Now something a little bit different – My travel gear


It’s official. The rainy season arrived in Singapore. This week I’ve been trying to finish a post about Chinatown, mainly night shots taken with the x100, but the weather didn’t let me go out to the streets. I know, weather shouldn’t be an excuse when it comes to photography but hey, we all have our weaknesses 🙂

So I decided to do something a bit different. Actually it´s the first time that I do something like this but it makes sense. A photo travel blog should talk about traveling and that includes photography gear.



Fujifilm X100 

The Fuji x100 became my number one choice camera for traveling. Sometimes, if it’s a short trip, the only camera that I take in my backpack.  And there are a few reasons why. First the portability, good image quality in a small package, second the fact that it is easily replaced in case of damage – this one I have I got on a second-hand online deal for a fraction of the price that I would pay for a new DSLR – and this allows me to focus exclusively on the photography rather on the possibility of damaging the camera, and finally because of the focal length, the 35 mm is arguably the most versatile and useful focal length especially for those who, like me, don’t have zoom lenses. And yes, this little camera just looks…incredible!



The Fuji x100 became my number one choice camera when it comes to traveling.




Fujifilm XT2 + Fujinon 35 mm F2

The Fuji XT2 is a high-end Interchangeable camera that I use for more specific situations when I’m traveling, such as difficult weather conditions – its weather sealed – or if I want to do some portraits or more dramatic landscape with the use of a wide-angle lens. It’s an amazing camera, fast and responsive in every light situation and always delivers excellent quality images but it is also heavier and much more expensive than a smaller point and shoot.

The Fujinon 35 mm F2 is simply one of my favourite lenses. I truly admire everything that this lens offers. Sharpness, size, the lens design and my favourite focal length.  In most situations this lens is all that I need! And again, for traveling, it has just the perfect size and weight.



Samyang 12 mm F2


First thing – this is a manual focus lens – but this fact alone makes this lens an immediate great choice for travel photography. Why? Because a super wide-angle 12 mm f2 (18 mm equivalent) in such a small and light package can only be possible if the lens is manual. And it pays off when it cames to traveling. Though there are better lenses in terms of image quality it is almost impossible to beat Samyang´s price, weight and size. And with a 12 mm you can literally include all that you want inside the frame making this lens extremely useful for landscape.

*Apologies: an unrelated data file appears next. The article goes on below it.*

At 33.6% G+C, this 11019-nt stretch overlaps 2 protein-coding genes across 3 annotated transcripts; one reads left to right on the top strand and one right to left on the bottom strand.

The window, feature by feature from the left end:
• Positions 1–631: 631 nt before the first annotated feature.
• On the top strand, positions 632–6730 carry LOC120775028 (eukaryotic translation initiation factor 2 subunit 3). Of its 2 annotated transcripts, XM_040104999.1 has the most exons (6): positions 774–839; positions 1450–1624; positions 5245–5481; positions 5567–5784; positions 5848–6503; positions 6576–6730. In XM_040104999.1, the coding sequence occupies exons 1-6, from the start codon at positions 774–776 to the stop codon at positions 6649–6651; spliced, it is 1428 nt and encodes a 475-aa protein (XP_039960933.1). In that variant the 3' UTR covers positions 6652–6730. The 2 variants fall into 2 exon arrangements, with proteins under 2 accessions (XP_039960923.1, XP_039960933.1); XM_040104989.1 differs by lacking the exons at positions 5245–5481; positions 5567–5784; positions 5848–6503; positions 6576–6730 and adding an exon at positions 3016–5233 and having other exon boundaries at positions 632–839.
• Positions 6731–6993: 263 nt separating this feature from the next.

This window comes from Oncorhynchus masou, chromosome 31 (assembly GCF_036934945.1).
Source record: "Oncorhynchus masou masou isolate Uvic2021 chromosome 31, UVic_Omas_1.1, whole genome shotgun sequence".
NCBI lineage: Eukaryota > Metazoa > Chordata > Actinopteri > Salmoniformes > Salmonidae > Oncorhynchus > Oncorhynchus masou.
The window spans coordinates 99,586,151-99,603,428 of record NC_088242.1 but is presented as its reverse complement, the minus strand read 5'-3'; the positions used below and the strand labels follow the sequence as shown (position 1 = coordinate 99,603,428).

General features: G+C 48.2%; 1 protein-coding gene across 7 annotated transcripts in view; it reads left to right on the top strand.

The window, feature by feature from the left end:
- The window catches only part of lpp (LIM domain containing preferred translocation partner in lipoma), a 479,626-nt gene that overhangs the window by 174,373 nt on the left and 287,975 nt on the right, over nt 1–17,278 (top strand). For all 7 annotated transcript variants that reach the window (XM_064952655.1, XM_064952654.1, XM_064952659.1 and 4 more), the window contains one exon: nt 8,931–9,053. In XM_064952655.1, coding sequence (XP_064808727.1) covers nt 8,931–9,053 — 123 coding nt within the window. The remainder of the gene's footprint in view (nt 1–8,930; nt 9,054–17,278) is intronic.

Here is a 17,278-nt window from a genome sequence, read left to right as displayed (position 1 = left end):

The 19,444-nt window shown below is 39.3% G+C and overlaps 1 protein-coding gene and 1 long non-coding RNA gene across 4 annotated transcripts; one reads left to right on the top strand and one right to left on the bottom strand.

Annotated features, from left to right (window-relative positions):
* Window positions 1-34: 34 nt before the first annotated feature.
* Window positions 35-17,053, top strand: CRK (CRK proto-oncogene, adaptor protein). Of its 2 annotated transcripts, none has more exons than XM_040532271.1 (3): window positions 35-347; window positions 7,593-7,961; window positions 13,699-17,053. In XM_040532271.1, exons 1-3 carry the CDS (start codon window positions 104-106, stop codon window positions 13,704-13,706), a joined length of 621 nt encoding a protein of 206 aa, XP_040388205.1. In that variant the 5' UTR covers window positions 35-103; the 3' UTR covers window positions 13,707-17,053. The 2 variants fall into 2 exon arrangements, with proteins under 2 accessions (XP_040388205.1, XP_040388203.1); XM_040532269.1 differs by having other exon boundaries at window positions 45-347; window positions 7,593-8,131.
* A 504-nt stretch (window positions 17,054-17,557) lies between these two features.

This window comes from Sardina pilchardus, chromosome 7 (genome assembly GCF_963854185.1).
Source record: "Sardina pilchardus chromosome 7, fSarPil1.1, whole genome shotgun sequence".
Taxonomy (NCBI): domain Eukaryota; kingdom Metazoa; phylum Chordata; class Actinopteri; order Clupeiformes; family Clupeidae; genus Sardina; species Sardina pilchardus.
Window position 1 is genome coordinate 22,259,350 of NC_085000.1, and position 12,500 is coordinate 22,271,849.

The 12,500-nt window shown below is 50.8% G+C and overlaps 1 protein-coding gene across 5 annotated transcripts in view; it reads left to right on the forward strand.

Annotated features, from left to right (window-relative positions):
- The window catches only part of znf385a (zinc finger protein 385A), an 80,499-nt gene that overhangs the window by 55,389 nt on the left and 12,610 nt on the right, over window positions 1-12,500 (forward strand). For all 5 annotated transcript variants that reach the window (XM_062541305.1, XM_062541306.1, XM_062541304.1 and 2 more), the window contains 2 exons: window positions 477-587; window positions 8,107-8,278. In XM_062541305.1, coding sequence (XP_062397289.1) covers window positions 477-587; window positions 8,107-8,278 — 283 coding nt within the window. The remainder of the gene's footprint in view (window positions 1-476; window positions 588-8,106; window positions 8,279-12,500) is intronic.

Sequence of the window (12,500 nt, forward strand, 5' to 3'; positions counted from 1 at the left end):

Tripod and the small stuff

A tripod is always that element that I want to leave behind when I’m traveling. No matter how good the quality is, it’s a burden to take along but you end up regretting if you don’t.

Finally the small stuff. An SD card holder makes it easier to organise your memory cards, a USB pen or an external drive to download your files and one my favourites, a Iphone data transfer device that can be used any time to upload images from your phone to the cloud or a social media stream.




光明山 (Bright Hill)

Bishan, Singapore

This week I went to visit a place that is rather unknown to a lot of people in Singapore, the Kong Meng San Phor Kark See Monastery (KMSPKS). Located in the North-East region, the KMSPKS is the largest Buddhist Monastery in the Lion City. It covers more than seventy-four thousand square meters, the equivalent of almost eleven football pitches!

It’s hard to believe that it doesn’t come up in most of the city guides especially because of its size and characteristics. Just as an example, I opened the two touristic guides that I have at home about Singapore – a Rough Guide from 2016 and a Lonely Planet from 2013 – and none of them make any reference to KMSPKS Monastery.

The fact that it is not well-known and promoted as a tourist attraction contributes to the atmosphere here.


The KMSPKS Monastery has several different halls and buildings, all of them very distinct and with different purposes. You can read more about it on their website. But one of the most impressive buildings is the Hall of No Form. It’s a massive meditation hall that houses a Giant Buddha made of bronze with almost fourteen meters tall.


The Hall of No Form



The evening gathering 


Singapore is densely populated, finding a place like this is always good, it tends to slow things down a little, it makes you stop to take everything in. I know that Monasteries, Temples or other sacred places are not exactly the typical weekend afternoon destination, but it is worth the trip if you’re only free on the weekend, they’re places of worship, seclusion and mostly quiet, so regardless of your religion, you´re sure to find some calmness from a visit to the KMSPKS Monastery.

光明山 (Bright Hill)

Fujifilm X-T2

Fujinon 35mm F2

Samyang 12mm F2